However, as you become more experienced in the practice, you’ll recognise this thought as an obstacle to practice, you’ll let it go, come back to your breath, and go into Crow with beginner’s mind as if you’ve never done it before so you don’t know what it’s like. Because it’s not like anything. It’s just Crow.
Over time, as you do the same postures in class after class after class after class, you’ll observe that your experience of those postures shifts and changes – and you’ll notice that your experience of those postures is dependent upon your thoughts and feelings about those postures.
This is a huge lesson to learn, and a big step toward self-realisation. It comes through a combination of asana practice, and awareness of your relationship to asana practice.
Case in Point.
For years, when I practiced Bikram Yoga, I would get to Standing Bow pose and I would start to cry.
Something about going into that postures just broke me open and I would end up with tears streaming down my face for the rest of class.
Over time, I started to fear coming into Standing Bow Pose, fear for the tears that were going to arise, fear for the experience I was going to have. I would notice myself thinking as we approached the posture “I hate Standing Bow Pose” – I would literally stiffen up before we even began the set-up for Standing Bow.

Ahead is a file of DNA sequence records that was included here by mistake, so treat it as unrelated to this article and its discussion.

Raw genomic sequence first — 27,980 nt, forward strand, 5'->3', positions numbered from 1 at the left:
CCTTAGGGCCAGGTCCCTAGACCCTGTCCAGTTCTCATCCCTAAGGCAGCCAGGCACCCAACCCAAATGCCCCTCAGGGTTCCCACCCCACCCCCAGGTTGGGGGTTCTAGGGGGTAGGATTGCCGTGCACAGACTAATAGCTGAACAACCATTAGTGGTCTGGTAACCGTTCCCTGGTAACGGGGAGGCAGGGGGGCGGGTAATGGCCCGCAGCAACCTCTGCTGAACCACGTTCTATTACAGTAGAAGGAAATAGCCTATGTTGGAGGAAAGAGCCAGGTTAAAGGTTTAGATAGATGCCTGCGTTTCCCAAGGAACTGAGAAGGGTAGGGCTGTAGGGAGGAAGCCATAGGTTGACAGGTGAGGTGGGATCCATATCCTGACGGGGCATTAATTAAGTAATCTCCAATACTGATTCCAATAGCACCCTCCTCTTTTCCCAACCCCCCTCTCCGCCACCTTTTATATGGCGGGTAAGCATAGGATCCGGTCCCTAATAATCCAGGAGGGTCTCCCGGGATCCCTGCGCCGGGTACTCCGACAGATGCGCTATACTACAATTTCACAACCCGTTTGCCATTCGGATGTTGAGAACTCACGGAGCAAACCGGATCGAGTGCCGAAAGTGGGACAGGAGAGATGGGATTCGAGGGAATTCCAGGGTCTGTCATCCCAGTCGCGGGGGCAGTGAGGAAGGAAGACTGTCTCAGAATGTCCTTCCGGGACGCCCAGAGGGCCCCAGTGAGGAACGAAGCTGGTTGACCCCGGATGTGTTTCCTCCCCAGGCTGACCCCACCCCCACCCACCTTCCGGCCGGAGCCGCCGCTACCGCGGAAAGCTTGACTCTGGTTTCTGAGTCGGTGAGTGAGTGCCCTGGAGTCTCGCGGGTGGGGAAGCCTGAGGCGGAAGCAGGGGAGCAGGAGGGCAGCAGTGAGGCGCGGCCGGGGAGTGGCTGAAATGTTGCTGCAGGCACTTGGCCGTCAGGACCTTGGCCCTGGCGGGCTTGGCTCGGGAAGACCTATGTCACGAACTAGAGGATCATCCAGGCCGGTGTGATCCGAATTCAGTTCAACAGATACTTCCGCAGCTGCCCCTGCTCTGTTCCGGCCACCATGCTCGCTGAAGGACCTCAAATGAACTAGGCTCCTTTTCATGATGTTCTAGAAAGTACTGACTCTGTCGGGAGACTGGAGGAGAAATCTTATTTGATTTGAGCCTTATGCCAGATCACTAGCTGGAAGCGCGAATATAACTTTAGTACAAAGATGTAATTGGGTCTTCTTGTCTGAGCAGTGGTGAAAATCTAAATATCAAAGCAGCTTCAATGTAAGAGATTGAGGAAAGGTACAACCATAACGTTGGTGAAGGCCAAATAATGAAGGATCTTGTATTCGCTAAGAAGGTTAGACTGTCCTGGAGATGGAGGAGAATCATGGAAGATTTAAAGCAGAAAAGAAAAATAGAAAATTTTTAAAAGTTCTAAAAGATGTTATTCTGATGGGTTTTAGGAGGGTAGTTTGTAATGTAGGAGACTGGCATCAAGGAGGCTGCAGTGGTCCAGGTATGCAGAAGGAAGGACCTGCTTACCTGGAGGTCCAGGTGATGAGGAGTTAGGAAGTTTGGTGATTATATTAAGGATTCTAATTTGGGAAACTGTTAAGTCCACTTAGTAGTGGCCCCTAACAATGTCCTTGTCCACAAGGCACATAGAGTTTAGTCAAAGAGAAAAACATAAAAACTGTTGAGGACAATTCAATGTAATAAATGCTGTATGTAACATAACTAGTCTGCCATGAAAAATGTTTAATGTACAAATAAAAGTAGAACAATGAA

Finally, I noticed myself doing this and I wondered – what would happen if I changed my thoughts? Would my experience of the posture change?
The next time we approached Standing Bow Pose, I told myself ‘I love this pose, I love this pose, I love this pose’. I was totally faking it, but it shifted something in my body and my physical experience of the posture was difference – there was more ease and more softness.
That was a watershed moment for me – understanding that the way I approached the postures and what I thought and felt about them completely influenced my experience of them.
Even though I’d been doing Standing Bow Pose all those classes, I’d been subtly avoiding it – holding against it – and this is one of the obstacles of the mind, aversion.
You don’t need to study the kleshas or know them inside-out to gain more benefit out of your asana practice. You do need to bring awareness to what you think and feel in relation to your practice.
When you see or feel the same thing coming up repeatedly – if you notice that you get angry if someone else takes your favourite spot in the room – then it shows there’s something to work with.
Then it can be useful to go away and do some yogic reading. Read up about the kleshas at that point and see if deepening your understanding of these concepts helps you to understand yourself and your practice better.
However, it’s not just the kleshas which describe what we might experience in relation to our yoga practice, there’s also the gunas, or states of mind, three in total. The gunas describe the general feeling-sense of your thoughts.